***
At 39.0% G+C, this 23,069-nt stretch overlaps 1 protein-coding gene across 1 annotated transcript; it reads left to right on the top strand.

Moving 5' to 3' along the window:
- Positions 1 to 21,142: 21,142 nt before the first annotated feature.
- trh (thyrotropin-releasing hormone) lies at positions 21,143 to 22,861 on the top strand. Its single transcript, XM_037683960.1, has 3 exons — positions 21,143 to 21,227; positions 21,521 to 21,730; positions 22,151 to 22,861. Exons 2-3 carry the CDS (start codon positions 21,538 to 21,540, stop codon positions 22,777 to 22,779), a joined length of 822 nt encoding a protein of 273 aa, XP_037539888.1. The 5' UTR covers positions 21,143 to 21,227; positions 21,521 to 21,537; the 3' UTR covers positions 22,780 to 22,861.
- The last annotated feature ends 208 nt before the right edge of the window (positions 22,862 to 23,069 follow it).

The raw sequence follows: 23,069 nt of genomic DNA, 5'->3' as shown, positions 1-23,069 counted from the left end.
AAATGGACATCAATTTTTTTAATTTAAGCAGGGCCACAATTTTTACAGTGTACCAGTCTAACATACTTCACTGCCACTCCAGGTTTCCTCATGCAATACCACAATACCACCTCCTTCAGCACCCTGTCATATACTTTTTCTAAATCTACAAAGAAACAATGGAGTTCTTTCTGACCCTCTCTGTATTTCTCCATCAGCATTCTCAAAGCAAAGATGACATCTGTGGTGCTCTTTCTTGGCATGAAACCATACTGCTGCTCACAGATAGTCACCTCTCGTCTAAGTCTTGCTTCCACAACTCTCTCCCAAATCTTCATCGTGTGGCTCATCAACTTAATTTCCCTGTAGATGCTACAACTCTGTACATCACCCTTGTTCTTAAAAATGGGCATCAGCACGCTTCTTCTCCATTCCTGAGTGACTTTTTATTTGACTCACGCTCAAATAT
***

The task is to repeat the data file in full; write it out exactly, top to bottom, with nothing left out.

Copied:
At 39.0% G+C, this 23,069-nt stretch overlaps 1 protein-coding gene across 1 annotated transcript; it reads left to right on the top strand.

Moving 5' to 3' along the window:
- Positions 1 to 21,142: 21,142 nt before the first annotated feature.
- trh (thyrotropin-releasing hormone) lies at positions 21,143 to 22,861 on the top strand. Its single transcript, XM_037683960.1, has 3 exons — positions 21,143 to 21,227; positions 21,521 to 21,730; positions 22,151 to 22,861. Exons 2-3 carry the CDS (start codon positions 21,538 to 21,540, stop codon positions 22,777 to 22,779), a joined length of 822 nt encoding a protein of 273 aa, XP_037539888.1. The 5' UTR covers positions 21,143 to 21,227; positions 21,521 to 21,537; the 3' UTR covers positions 22,780 to 22,861.
- The last annotated feature ends 208 nt before the right edge of the window (positions 22,862 to 23,069 follow it).

The raw sequence follows: 23,069 nt of genomic DNA, 5'->3' as shown, positions 1-23,069 counted from the left end.
AAATGGACATCAATTTTTTTAATTTAAGCAGGGCCACAATTTTTACAGTGTACCAGTCTAACATACTTCACTGCCACTCCAGGTTTCCTCATGCAATACCACAATACCACCTCCTTCAGCACCCTGTCATATACTTTTTCTAAATCTACAAAGAAACAATGGAGTTCTTTCTGACCCTCTCTGTATTTCTCCATCAGCATTCTCAAAGCAAAGATGACATCTGTGGTGCTCTTTCTTGGCATGAAACCATACTGCTGCTCACAGATAGTCACCTCTCGTCTAAGTCTTGCTTCCACAACTCTCTCCCAAATCTTCATCGTGTGGCTCATCAACTTAATTTCCCTGTAGATGCTACAACTCTGTACATCACCCTTGTTCTTAAAAATGGGCATCAGCACGCTTCTTCTCCATTCCTGAGTGACTTTTTATTTGACTCACGCTCAAATAT